This is a study of marriage litigation (with some reference to sexual offenses) in the archiepiscopal court of York (1300–1500) and the episcopal courts of Ely (1374–1381), Paris (1384–1387), Cambrai (1438–1453), and Brussels (1448–1459). All these courts were, for the most part, correctly applying the late medieval canon law of marriage, but statistical analysis of the cases and results confirms that there were substantial differences both in the types of cases the courts heard and the results they reached. Marriages in England in the later middle ages were often under the control of the parties to the marriage, whereas those in northern France and southern Netherlands were often under the control of the parties' families and social superiors. Within this broad generalization the book brings to light patterns of late medieval men and women manipulating each other and the courts to produce extraordinarily varied results.Read more
- Applies fairly rigorous statistical methods to the records of the medieval ecclesiastical courts
- Explores in detail and comparatively the patterns of litigation in two different geographical areas in roughly the same time period
- Integrates our knowledge of medieval canon law and institutions with what can be learned about the social background of cases
Reviews & endorsements
'There have been good studies of marriage litigation in medieval Europe but nothing on this monumental scale. The writing is unostentatiously vivid. The direct style and the human interest of the situations discussed make it an easy book to read. Donahue's own intellectual personality comes through in the right kind of way: he writes as if about people he knows, and indeed he does know them, and reacts to their predicaments, or speculates about their veracity, as one might about contemporaries.' Journal of Ecclesiastical HistorySee more reviews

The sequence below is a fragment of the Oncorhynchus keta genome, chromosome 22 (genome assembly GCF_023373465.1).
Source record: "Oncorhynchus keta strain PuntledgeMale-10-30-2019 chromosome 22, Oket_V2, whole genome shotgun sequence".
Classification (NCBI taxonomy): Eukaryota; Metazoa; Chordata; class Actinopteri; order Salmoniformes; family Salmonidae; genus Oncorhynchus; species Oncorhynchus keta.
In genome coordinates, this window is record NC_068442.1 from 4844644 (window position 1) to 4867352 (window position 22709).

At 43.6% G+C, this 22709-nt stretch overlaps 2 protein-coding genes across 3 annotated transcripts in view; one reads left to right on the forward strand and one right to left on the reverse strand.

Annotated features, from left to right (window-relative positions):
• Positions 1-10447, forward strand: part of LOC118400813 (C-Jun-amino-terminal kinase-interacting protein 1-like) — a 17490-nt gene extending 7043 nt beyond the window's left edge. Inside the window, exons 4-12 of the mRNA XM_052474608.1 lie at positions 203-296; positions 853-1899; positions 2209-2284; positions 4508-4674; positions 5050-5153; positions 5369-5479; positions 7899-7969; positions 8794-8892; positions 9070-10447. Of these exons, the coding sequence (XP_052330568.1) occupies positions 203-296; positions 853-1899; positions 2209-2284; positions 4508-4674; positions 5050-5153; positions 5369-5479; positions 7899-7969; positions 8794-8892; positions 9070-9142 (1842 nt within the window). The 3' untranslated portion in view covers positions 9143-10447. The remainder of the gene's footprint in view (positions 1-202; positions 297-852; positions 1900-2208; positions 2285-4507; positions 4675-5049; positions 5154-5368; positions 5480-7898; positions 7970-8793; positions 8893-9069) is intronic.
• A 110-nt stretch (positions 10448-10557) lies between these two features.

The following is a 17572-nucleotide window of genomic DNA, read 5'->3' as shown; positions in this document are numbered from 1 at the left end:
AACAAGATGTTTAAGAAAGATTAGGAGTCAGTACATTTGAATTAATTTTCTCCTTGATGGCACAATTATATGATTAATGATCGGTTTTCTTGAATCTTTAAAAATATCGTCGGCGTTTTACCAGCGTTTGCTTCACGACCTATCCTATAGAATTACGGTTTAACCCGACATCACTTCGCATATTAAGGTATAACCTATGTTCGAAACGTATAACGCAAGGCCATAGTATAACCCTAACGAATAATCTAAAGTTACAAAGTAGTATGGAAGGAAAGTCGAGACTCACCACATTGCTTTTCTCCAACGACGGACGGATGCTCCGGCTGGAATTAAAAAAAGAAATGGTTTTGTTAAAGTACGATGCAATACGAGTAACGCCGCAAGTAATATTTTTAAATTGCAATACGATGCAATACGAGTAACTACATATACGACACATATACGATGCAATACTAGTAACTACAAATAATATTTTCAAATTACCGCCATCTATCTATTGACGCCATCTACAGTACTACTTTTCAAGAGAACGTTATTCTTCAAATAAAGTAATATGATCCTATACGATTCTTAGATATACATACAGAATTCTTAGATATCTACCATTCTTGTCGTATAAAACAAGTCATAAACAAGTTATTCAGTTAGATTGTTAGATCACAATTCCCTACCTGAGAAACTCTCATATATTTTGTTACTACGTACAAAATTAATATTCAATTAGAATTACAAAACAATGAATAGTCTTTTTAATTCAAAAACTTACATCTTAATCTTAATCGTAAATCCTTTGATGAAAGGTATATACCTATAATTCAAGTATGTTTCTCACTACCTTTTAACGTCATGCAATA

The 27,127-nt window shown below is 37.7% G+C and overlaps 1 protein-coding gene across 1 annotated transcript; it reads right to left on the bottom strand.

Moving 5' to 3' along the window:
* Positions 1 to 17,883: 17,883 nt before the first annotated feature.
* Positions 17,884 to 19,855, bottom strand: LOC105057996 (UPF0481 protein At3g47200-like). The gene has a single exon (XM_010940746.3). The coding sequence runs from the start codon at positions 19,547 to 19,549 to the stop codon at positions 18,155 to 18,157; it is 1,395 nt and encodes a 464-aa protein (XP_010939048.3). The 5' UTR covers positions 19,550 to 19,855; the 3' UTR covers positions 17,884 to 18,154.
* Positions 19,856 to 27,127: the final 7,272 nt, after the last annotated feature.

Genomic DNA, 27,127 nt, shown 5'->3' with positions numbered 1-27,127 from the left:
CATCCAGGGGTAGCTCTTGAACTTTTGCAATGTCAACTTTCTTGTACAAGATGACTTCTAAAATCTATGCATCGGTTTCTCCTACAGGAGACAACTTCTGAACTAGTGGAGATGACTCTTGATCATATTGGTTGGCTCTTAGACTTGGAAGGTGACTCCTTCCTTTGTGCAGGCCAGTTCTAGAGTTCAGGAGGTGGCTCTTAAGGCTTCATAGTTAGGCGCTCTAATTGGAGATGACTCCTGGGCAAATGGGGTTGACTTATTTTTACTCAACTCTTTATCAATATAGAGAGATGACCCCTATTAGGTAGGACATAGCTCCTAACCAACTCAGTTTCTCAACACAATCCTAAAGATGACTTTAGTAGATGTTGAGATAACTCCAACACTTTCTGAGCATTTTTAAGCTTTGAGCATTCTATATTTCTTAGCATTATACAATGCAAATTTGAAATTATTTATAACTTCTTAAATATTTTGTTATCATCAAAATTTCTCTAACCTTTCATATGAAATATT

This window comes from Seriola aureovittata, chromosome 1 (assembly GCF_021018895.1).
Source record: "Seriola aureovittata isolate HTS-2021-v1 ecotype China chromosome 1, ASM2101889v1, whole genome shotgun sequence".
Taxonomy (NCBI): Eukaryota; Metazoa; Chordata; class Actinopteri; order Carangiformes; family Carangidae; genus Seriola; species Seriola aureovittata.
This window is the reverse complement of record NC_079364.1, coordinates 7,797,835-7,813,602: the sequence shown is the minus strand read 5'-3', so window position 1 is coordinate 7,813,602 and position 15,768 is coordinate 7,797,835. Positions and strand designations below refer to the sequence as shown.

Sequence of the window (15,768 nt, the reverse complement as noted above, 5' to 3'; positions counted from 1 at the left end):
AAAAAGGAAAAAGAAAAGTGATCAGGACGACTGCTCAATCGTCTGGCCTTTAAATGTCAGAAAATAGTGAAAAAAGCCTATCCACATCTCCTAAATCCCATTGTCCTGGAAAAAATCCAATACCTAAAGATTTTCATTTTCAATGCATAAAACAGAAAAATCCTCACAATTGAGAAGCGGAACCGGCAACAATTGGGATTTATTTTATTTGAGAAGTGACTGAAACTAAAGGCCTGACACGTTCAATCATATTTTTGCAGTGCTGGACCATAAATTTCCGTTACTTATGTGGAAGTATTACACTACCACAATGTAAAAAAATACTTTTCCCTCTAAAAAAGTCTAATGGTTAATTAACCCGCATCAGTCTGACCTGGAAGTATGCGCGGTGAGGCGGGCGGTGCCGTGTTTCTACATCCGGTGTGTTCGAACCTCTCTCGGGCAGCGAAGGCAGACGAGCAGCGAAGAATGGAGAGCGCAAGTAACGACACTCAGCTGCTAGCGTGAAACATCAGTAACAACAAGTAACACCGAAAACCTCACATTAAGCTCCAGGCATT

'This book is the impressive culmination of a life's work on late medieval marriage law and litigation in north-west Europe … This book is a vast resource for scholars of marriage in late medieval Western Europe who will find answers to questions on the canon law of marriage and its application, important statistical analysis of patterns of marriage, and fascinating rich detail of individual cases - guided by the judicious and entertaining voice of Professor Donahue.' Population Studies
'It is a book that one would consult rather than read through for the pleasure of learning so much about law and its application … Combined as they are in this excellent study with the author's amazing grasp of canon law and administration of the ecclesiastical courts, they make the book a tour de force in comparative history.' The Journal of Ecclesiastical History
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- Date Published: May 2008
- format: Hardback
- isbn: 9780521877282
- length: 696 pages
- dimensions: 240 x 164 x 47 mm
- weight: 1.1kg
- contains: 37 tables
- availability: Available
Table of Contents
1. The background rules and institutions
2. Lying witnesses and social reality: four English marriage cases in the high middle ages
3. Statistics – the court of York, 1300–1500
4. Story patterns in the court of York in the fourteenth century
5. Story patterns in the court of York in the fifteenth century
8. Cambrai – the courts and the numbers
9. Cambrai and Brussels – the content of the sentences
10. Divorce a mensa et thoro and salvo iure thori (separation)
11. Social practice, formal rule, and the medieval canon law of incest
12. Broader comparisons: English and Franco-Belgian marriage cases in the later middle ages and a glimpse at the rest of western Europe
Epilogue and conclusion.
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